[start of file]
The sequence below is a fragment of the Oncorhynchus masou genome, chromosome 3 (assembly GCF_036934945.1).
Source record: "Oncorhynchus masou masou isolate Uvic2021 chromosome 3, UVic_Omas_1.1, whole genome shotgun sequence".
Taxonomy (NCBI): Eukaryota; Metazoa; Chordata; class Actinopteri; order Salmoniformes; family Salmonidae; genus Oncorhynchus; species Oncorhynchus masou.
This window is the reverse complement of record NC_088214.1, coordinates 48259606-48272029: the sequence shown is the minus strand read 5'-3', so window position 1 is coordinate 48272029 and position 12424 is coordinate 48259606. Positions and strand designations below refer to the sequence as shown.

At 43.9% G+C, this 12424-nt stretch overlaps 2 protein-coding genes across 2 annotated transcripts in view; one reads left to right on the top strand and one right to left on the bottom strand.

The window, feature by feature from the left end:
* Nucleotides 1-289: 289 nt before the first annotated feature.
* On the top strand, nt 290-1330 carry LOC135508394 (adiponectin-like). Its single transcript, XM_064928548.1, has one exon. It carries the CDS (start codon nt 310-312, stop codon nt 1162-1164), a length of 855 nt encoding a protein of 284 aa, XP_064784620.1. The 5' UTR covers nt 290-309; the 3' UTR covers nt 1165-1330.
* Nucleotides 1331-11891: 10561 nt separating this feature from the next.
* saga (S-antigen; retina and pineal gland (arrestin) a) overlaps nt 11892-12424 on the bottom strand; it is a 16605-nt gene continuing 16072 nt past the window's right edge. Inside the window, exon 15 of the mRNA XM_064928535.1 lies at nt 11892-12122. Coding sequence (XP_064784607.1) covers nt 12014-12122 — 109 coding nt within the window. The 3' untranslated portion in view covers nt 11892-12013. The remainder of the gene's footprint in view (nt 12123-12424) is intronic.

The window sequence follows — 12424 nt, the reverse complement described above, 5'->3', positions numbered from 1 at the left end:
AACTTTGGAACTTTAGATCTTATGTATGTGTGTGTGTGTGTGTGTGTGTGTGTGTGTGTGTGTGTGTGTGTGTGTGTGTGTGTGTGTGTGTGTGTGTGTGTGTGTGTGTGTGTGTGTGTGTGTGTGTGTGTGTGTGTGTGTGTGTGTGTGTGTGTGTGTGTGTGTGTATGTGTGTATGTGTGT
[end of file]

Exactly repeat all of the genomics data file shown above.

The sequence below is a fragment of the Oncorhynchus masou genome, chromosome 3 (assembly GCF_036934945.1).
Source record: "Oncorhynchus masou masou isolate Uvic2021 chromosome 3, UVic_Omas_1.1, whole genome shotgun sequence".
Taxonomy (NCBI): Eukaryota; Metazoa; Chordata; class Actinopteri; order Salmoniformes; family Salmonidae; genus Oncorhynchus; species Oncorhynchus masou.
This window is the reverse complement of record NC_088214.1, coordinates 48259606-48272029: the sequence shown is the minus strand read 5'-3', so window position 1 is coordinate 48272029 and position 12424 is coordinate 48259606. Positions and strand designations below refer to the sequence as shown.

At 43.9% G+C, this 12424-nt stretch overlaps 2 protein-coding genes across 2 annotated transcripts in view; one reads left to right on the top strand and one right to left on the bottom strand.

The window, feature by feature from the left end:
* Nucleotides 1-289: 289 nt before the first annotated feature.
* On the top strand, nt 290-1330 carry LOC135508394 (adiponectin-like). Its single transcript, XM_064928548.1, has one exon. It carries the CDS (start codon nt 310-312, stop codon nt 1162-1164), a length of 855 nt encoding a protein of 284 aa, XP_064784620.1. The 5' UTR covers nt 290-309; the 3' UTR covers nt 1165-1330.
* Nucleotides 1331-11891: 10561 nt separating this feature from the next.
* saga (S-antigen; retina and pineal gland (arrestin) a) overlaps nt 11892-12424 on the bottom strand; it is a 16605-nt gene continuing 16072 nt past the window's right edge. Inside the window, exon 15 of the mRNA XM_064928535.1 lies at nt 11892-12122. Coding sequence (XP_064784607.1) covers nt 12014-12122 — 109 coding nt within the window. The 3' untranslated portion in view covers nt 11892-12013. The remainder of the gene's footprint in view (nt 12123-12424) is intronic.

The window sequence follows — 12424 nt, the reverse complement described above, 5'->3', positions numbered from 1 at the left end:
AACTTTGGAACTTTAGATCTTATGTATGTGTGTGTGTGTGTGTGTGTGTGTGTGTGTGTGTGTGTGTGTGTGTGTGTGTGTGTGTGTGTGTGTGTGTGTGTGTGTGTGTGTGTGTGTGTGTGTGTGTGTGTGTGTGTGTGTGTGTGTGTGTGTGTGTGTGTGTGTGTATGTGTGTATGTGTGT